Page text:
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    Bob Nystrom's son Eric expected to go high in next N.H.L. Entry Draft (click on picture to read more)




Islander Cup Overflows (The Sporting News)
By Pat Calabria (This article first appeared just days after Bob's big goal)


Islander Great Bobby Nystrom         
Bob Nystrom's name will always be associated with his Game 6 overtime goal.

NEW YORK -- Traffic is almost always stopped along Hempstead Turnpike. This was different. The cars were lined up three abreast, horns blaring and drivers swigging from bottles of champagne. Passengers danced on hoods, sometimes with each other. In the shadow of Nassau Coliseum and right smack in the heartland of suburbia, Islanders fans held their own spontaneous victory parade.

Like their team, the fans had waited eight seasons for the moment. Like the players, the fans conducted themselves uproariously -- but generally harmlessly -- into the night and into the next morning as well.

"The whole thing is unbelievable," said right wing Bobby Nystrom.

It was Nystrom who scored the goal at 7:11 of overtime which produced a 5-4 victory over the Philadelphia Flyers in the sixth game of the final series May 24. And it produced the Stanley Cup to be paraded at center ice in Nassau Coliseum while the players somersaulted and the fans flapped banners.

And it's a fact that approximately seven hours after Nystrom scored the biggest goal in the club's history, he ducked into a tramped restaurant, withered from his own private celebration, wearing an Islanders T-shirt. He was vigorously applauded.

The sights and sounds of the Islanders' first NHL championship were a man dressed in a garbage can and spray-painted silver -- a mock Stanley Cup; fans clamoring outside the Coliseum long after the last player had fled the fury of the locker room; a string of teenagers lined up for miles along Hempstead Turnpike displaying banners and shouting, "We're No. 1!" But it was more than that.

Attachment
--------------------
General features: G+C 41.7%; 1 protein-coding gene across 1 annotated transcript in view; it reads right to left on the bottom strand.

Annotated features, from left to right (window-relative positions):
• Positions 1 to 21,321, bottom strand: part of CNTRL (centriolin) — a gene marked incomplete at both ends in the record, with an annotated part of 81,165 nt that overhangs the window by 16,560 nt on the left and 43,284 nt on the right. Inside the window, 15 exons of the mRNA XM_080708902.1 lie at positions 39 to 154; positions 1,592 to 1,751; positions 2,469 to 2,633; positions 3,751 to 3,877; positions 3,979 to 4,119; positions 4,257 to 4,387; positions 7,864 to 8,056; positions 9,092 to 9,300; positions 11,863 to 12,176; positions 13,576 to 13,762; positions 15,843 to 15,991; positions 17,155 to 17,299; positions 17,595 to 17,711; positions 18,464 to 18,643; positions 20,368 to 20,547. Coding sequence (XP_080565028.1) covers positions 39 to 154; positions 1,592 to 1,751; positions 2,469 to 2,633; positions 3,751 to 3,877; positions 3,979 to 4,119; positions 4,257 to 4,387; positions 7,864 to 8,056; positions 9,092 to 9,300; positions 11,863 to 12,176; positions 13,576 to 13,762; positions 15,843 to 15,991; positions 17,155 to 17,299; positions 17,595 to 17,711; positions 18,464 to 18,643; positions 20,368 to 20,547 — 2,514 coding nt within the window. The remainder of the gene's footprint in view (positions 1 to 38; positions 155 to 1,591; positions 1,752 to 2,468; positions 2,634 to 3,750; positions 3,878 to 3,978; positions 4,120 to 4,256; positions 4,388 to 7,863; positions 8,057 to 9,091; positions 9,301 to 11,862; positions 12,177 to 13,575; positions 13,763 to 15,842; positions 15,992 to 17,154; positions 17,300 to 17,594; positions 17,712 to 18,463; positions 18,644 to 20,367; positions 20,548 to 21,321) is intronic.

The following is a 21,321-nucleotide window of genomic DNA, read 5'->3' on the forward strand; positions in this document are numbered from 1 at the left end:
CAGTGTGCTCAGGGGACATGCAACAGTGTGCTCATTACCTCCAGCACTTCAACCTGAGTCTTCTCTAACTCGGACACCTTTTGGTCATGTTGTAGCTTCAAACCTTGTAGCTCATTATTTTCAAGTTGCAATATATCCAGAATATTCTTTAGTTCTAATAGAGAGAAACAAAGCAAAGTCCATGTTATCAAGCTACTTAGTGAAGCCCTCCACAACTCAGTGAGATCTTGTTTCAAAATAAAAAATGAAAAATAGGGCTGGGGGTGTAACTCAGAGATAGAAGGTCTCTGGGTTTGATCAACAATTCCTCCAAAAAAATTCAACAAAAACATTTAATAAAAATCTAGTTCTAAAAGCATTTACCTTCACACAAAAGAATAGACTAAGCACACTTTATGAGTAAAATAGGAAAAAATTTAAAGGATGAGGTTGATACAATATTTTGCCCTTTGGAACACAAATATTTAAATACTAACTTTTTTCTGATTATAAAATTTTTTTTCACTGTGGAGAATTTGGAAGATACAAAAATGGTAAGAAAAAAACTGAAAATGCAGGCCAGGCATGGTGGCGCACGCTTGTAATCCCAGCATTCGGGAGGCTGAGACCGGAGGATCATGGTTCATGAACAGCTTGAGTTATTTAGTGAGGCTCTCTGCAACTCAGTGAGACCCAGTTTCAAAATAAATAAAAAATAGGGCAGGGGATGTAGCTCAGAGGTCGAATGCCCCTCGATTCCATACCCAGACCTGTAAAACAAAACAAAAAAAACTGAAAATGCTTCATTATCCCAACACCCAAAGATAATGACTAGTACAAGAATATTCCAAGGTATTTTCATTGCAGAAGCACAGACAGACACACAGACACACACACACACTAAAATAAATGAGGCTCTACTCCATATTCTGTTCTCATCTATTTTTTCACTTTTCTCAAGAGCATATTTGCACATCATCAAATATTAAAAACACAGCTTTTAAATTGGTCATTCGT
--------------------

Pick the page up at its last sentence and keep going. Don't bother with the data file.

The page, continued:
It was Clark Gillies rushing to his mother, Dot, soon after the game was over, and greeting her with a kiss. It was General Manager Bill Torrey with a glaze over his eyes. it was Lorne Henning choking on his words and it was Wayne Merrick grabbing his father so they could cry in each other's arms.

The Islanders' stunning achievement had as much impact on those who watched it as it did on those who performed it. Fans who huddled around television sets in their living rooms popped their own bottles of champagne. Those who bad claimed stools in the pubs in Uniondale and East Meadow and Bellmore doused themselves with beer, just the way the players did.

It was the first time Long Island had celebrated a championship so heartily. The Nets, then another Long Island team, had won an American Basketball Association title in relative secrecy. The Islanders were different.

For one thing, the players live in Nassau and Suffolk counties most of the year and many have purchased permanent homes. They have a softball team which plays charity games in July and August. The players are there to be seen in pubs and shopping malls or stopped at traffic lights. It's their home as well.

Which is why goalie Bill Smith thought to draw even a thicker boundary between Long Island and New York City. Reminded that the Islanders had brought the metropolitan area its first Stanley Cup in 40 years, Smith protested.

"It's not New York City's Cup," he said. "It belongs to Long Island."

Of course, it did. And it belonged to Bryan Trottier, too, who was awarded the Conn Smythe Trophy as the MVP in the playoffs for his record-breaking 29 points. Said Trottier, "It means that much more because there were those who said I couldn't perform in the playoffs."

After the game there was a mile-long parade along the roads that circle the Nassau Coliseum as the players waved from antique cars.

The fans, though, couldn't wait. They held their own parade as soon as the game was over. They wore hats topped by miniature Stanley Cups. They wore Islanders jerseys and Islanders caps and Islanders windbreakers.

They showered the ice with ribbons of confetti and they proudly displayed their home-made posters: